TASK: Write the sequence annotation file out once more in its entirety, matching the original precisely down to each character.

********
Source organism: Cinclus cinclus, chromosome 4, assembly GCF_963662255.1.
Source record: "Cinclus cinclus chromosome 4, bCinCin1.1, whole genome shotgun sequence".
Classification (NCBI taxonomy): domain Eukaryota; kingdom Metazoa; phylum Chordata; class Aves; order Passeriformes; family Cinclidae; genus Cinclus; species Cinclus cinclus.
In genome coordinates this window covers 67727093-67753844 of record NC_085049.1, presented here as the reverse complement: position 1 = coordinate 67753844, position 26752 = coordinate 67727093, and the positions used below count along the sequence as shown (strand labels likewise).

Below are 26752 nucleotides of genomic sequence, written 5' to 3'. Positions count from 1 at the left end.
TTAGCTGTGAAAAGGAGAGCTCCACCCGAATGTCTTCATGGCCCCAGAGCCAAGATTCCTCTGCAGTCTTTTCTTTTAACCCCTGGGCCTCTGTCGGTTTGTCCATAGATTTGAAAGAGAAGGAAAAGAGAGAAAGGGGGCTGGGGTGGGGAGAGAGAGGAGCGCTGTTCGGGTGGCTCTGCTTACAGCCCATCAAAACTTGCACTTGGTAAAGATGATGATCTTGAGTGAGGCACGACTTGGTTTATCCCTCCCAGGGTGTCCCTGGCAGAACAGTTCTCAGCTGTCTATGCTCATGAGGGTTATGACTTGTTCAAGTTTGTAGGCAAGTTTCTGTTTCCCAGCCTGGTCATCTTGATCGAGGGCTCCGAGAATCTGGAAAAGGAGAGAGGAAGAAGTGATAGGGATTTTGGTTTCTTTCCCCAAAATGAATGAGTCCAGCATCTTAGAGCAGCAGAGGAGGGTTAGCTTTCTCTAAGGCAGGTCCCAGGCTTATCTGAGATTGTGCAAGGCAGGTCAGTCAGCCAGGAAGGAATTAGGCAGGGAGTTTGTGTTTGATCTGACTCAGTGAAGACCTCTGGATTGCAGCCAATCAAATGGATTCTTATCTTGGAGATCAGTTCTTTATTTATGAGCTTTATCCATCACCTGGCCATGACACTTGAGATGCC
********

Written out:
Source organism: Cinclus cinclus, chromosome 4, assembly GCF_963662255.1.
Source record: "Cinclus cinclus chromosome 4, bCinCin1.1, whole genome shotgun sequence".
Classification (NCBI taxonomy): domain Eukaryota; kingdom Metazoa; phylum Chordata; class Aves; order Passeriformes; family Cinclidae; genus Cinclus; species Cinclus cinclus.
In genome coordinates this window covers 67727093-67753844 of record NC_085049.1, presented here as the reverse complement: position 1 = coordinate 67753844, position 26752 = coordinate 67727093, and the positions used below count along the sequence as shown (strand labels likewise).

Below are 26752 nucleotides of genomic sequence, written 5' to 3'. Positions count from 1 at the left end.
TTAGCTGTGAAAAGGAGAGCTCCACCCGAATGTCTTCATGGCCCCAGAGCCAAGATTCCTCTGCAGTCTTTTCTTTTAACCCCTGGGCCTCTGTCGGTTTGTCCATAGATTTGAAAGAGAAGGAAAAGAGAGAAAGGGGGCTGGGGTGGGGAGAGAGAGGAGCGCTGTTCGGGTGGCTCTGCTTACAGCCCATCAAAACTTGCACTTGGTAAAGATGATGATCTTGAGTGAGGCACGACTTGGTTTATCCCTCCCAGGGTGTCCCTGGCAGAACAGTTCTCAGCTGTCTATGCTCATGAGGGTTATGACTTGTTCAAGTTTGTAGGCAAGTTTCTGTTTCCCAGCCTGGTCATCTTGATCGAGGGCTCCGAGAATCTGGAAAAGGAGAGAGGAAGAAGTGATAGGGATTTTGGTTTCTTTCCCCAAAATGAATGAGTCCAGCATCTTAGAGCAGCAGAGGAGGGTTAGCTTTCTCTAAGGCAGGTCCCAGGCTTATCTGAGATTGTGCAAGGCAGGTCAGTCAGCCAGGAAGGAATTAGGCAGGGAGTTTGTGTTTGATCTGACTCAGTGAAGACCTCTGGATTGCAGCCAATCAAATGGATTCTTATCTTGGAGATCAGTTCTTTATTTATGAGCTTTATCCATCACCTGGCCATGACACTTGAGATGCC